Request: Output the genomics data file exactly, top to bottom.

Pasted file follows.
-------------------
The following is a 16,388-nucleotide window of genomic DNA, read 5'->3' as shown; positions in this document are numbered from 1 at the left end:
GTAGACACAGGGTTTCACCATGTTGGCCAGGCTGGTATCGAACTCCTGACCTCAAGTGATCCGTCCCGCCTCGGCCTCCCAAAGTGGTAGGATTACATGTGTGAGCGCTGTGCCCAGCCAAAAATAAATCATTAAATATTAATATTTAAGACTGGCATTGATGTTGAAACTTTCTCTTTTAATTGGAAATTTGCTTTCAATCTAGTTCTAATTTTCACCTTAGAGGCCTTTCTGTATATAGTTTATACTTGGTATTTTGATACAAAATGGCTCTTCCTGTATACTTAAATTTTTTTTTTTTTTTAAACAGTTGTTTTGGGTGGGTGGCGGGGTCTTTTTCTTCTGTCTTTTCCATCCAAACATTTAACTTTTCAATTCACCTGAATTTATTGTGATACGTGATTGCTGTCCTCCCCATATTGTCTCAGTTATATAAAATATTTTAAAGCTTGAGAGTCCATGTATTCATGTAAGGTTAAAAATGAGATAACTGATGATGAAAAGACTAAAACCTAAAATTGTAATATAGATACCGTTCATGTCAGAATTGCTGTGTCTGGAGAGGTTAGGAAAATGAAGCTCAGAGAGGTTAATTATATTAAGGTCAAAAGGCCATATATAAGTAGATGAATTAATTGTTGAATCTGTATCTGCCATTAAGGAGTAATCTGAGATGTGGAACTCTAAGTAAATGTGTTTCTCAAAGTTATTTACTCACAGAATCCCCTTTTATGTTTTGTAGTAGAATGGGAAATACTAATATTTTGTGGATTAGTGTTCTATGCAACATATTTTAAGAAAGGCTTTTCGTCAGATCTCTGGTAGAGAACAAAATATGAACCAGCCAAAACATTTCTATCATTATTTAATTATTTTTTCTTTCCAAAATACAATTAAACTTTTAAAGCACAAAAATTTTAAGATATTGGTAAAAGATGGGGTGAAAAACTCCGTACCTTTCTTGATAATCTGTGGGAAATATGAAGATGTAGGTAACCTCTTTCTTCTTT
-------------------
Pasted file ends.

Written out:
The following is a 16,388-nucleotide window of genomic DNA, read 5'->3' as shown; positions in this document are numbered from 1 at the left end:
GTAGACACAGGGTTTCACCATGTTGGCCAGGCTGGTATCGAACTCCTGACCTCAAGTGATCCGTCCCGCCTCGGCCTCCCAAAGTGGTAGGATTACATGTGTGAGCGCTGTGCCCAGCCAAAAATAAATCATTAAATATTAATATTTAAGACTGGCATTGATGTTGAAACTTTCTCTTTTAATTGGAAATTTGCTTTCAATCTAGTTCTAATTTTCACCTTAGAGGCCTTTCTGTATATAGTTTATACTTGGTATTTTGATACAAAATGGCTCTTCCTGTATACTTAAATTTTTTTTTTTTTTTAAACAGTTGTTTTGGGTGGGTGGCGGGGTCTTTTTCTTCTGTCTTTTCCATCCAAACATTTAACTTTTCAATTCACCTGAATTTATTGTGATACGTGATTGCTGTCCTCCCCATATTGTCTCAGTTATATAAAATATTTTAAAGCTTGAGAGTCCATGTATTCATGTAAGGTTAAAAATGAGATAACTGATGATGAAAAGACTAAAACCTAAAATTGTAATATAGATACCGTTCATGTCAGAATTGCTGTGTCTGGAGAGGTTAGGAAAATGAAGCTCAGAGAGGTTAATTATATTAAGGTCAAAAGGCCATATATAAGTAGATGAATTAATTGTTGAATCTGTATCTGCCATTAAGGAGTAATCTGAGATGTGGAACTCTAAGTAAATGTGTTTCTCAAAGTTATTTACTCACAGAATCCCCTTTTATGTTTTGTAGTAGAATGGGAAATACTAATATTTTGTGGATTAGTGTTCTATGCAACATATTTTAAGAAAGGCTTTTCGTCAGATCTCTGGTAGAGAACAAAATATGAACCAGCCAAAACATTTCTATCATTATTTAATTATTTTTTCTTTCCAAAATACAATTAAACTTTTAAAGCACAAAAATTTTAAGATATTGGTAAAAGATGGGGTGAAAAACTCCGTACCTTTCTTGATAATCTGTGGGAAATATGAAGATGTAGGTAACCTCTTTCTTCTTT